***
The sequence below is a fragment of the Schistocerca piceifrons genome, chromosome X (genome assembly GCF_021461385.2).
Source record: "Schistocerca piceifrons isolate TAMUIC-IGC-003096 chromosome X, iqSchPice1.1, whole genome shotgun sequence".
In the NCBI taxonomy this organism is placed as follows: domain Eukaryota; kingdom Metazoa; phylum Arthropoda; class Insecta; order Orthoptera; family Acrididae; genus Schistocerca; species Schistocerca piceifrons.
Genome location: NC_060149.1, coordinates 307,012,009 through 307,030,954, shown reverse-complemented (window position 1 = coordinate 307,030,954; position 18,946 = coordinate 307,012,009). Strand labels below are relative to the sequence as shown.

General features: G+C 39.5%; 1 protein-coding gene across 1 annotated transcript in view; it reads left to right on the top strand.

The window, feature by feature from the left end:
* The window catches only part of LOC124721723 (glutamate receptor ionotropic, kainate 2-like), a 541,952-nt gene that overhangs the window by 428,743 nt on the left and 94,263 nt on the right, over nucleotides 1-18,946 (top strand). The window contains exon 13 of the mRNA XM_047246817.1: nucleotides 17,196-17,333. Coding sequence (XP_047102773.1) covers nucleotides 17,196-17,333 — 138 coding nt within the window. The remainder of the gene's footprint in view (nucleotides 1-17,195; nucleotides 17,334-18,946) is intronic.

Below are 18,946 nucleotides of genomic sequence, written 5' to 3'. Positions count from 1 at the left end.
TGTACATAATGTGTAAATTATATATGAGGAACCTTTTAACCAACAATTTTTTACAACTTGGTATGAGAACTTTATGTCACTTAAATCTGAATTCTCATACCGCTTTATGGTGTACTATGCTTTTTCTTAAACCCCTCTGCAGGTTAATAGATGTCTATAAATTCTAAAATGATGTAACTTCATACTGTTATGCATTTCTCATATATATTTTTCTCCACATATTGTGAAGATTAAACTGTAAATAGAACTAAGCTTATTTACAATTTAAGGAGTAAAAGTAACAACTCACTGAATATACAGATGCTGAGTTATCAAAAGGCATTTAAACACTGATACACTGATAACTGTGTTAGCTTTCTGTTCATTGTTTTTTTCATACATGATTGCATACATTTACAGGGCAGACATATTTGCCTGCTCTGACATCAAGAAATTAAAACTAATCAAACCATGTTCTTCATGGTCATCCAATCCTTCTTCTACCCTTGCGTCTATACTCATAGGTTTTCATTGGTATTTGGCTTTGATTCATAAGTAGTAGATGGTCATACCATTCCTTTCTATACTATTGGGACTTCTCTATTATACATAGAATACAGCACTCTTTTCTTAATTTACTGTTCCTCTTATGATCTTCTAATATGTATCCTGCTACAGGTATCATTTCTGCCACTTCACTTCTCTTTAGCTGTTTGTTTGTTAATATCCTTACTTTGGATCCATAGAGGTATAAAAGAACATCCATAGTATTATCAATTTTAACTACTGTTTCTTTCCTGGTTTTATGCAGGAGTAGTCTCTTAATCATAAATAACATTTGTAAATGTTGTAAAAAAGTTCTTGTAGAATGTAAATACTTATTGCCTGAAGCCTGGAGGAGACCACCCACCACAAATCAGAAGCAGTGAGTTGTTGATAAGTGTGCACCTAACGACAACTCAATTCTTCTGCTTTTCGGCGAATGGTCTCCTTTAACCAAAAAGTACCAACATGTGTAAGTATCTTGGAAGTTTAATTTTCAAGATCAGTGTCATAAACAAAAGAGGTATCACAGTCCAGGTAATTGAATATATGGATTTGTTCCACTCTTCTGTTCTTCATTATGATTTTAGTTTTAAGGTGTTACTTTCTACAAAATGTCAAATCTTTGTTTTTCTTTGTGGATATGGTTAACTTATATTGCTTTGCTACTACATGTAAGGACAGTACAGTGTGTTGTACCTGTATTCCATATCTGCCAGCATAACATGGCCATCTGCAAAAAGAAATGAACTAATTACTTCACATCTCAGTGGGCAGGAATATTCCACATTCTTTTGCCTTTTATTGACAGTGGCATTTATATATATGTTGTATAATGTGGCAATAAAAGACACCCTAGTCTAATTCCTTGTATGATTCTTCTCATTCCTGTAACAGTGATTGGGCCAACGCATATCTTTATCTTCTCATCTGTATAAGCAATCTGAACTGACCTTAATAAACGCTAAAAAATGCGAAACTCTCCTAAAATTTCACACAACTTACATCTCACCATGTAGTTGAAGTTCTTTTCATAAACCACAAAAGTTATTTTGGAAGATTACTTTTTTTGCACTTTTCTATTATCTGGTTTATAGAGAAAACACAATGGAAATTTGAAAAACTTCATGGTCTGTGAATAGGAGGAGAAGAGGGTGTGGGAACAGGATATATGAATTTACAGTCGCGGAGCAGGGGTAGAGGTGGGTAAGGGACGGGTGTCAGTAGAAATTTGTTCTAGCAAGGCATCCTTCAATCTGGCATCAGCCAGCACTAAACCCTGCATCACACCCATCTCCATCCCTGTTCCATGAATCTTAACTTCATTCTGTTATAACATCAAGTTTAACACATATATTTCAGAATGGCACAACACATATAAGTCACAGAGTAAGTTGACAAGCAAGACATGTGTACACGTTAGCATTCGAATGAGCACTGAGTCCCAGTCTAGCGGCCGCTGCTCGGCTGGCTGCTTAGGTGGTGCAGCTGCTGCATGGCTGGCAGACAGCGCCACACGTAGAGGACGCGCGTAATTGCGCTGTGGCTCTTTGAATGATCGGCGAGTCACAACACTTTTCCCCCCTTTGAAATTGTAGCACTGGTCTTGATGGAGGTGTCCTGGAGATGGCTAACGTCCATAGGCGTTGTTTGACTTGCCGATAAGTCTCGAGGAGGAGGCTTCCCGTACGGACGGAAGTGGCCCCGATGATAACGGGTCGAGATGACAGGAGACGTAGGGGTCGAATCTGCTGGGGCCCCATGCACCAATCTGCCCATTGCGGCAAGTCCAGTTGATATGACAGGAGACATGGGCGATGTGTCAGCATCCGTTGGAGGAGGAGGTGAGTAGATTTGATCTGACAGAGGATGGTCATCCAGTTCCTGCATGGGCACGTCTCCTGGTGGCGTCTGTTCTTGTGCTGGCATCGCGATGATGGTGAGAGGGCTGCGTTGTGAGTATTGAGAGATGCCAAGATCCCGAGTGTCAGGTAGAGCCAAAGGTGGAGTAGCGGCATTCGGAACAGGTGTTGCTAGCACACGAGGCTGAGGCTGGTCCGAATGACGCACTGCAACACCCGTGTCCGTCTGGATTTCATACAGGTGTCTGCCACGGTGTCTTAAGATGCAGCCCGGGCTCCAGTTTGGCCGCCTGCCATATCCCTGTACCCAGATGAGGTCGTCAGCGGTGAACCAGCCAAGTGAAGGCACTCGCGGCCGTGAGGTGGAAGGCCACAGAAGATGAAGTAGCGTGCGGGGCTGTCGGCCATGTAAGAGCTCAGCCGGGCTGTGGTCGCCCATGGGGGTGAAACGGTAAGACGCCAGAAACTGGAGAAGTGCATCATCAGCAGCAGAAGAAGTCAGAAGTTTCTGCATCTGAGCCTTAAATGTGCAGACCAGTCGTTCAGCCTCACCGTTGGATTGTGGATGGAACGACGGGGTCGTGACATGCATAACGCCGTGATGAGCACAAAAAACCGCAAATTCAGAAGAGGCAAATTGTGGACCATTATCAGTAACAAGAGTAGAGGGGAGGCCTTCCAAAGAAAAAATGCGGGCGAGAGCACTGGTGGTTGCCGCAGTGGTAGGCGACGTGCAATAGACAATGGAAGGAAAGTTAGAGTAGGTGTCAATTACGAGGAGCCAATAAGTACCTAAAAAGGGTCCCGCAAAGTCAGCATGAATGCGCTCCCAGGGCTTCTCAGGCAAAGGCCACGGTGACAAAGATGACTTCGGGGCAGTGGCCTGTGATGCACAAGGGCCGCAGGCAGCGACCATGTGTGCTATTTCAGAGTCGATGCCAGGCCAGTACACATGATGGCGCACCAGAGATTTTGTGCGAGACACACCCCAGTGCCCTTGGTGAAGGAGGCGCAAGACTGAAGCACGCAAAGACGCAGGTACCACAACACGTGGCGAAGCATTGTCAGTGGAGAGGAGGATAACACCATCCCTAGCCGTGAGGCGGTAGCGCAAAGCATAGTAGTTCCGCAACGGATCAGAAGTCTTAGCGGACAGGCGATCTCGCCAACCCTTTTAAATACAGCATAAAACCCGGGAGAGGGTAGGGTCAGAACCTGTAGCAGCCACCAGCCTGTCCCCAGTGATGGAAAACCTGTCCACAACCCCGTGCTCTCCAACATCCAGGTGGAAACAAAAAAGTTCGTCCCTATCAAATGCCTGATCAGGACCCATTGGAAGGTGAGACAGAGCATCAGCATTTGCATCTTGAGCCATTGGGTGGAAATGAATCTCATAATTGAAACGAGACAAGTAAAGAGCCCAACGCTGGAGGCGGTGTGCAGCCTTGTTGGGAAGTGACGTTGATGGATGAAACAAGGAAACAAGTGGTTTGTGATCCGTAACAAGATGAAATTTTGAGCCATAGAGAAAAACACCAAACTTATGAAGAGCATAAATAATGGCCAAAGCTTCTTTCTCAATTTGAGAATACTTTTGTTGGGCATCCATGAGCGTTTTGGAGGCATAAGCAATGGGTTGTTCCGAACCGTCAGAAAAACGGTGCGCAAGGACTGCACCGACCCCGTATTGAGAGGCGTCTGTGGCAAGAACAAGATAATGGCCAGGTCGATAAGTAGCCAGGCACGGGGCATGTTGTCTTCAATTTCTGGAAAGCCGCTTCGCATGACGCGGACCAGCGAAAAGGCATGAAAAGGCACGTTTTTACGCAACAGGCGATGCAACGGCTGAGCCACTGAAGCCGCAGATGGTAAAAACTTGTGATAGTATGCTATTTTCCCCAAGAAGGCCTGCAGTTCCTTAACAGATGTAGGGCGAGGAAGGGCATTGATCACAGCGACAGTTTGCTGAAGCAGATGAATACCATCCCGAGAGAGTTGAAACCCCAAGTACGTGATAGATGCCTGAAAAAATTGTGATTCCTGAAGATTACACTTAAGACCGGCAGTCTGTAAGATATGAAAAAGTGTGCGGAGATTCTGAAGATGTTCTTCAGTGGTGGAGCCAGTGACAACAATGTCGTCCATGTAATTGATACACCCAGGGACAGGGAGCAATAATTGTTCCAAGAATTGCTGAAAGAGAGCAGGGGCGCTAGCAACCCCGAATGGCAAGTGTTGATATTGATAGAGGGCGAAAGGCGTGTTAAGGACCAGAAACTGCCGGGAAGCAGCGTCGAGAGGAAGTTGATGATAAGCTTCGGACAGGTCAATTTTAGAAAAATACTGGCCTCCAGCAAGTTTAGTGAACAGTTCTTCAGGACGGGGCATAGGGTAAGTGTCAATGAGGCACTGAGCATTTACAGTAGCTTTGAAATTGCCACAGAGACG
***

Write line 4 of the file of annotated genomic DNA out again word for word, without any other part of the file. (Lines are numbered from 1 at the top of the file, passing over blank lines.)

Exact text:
Genome location: NC_060149.1, coordinates 307,012,009 through 307,030,954, shown reverse-complemented (window position 1 = coordinate 307,030,954; position 18,946 = coordinate 307,012,009). Strand labels below are relative to the sequence as shown.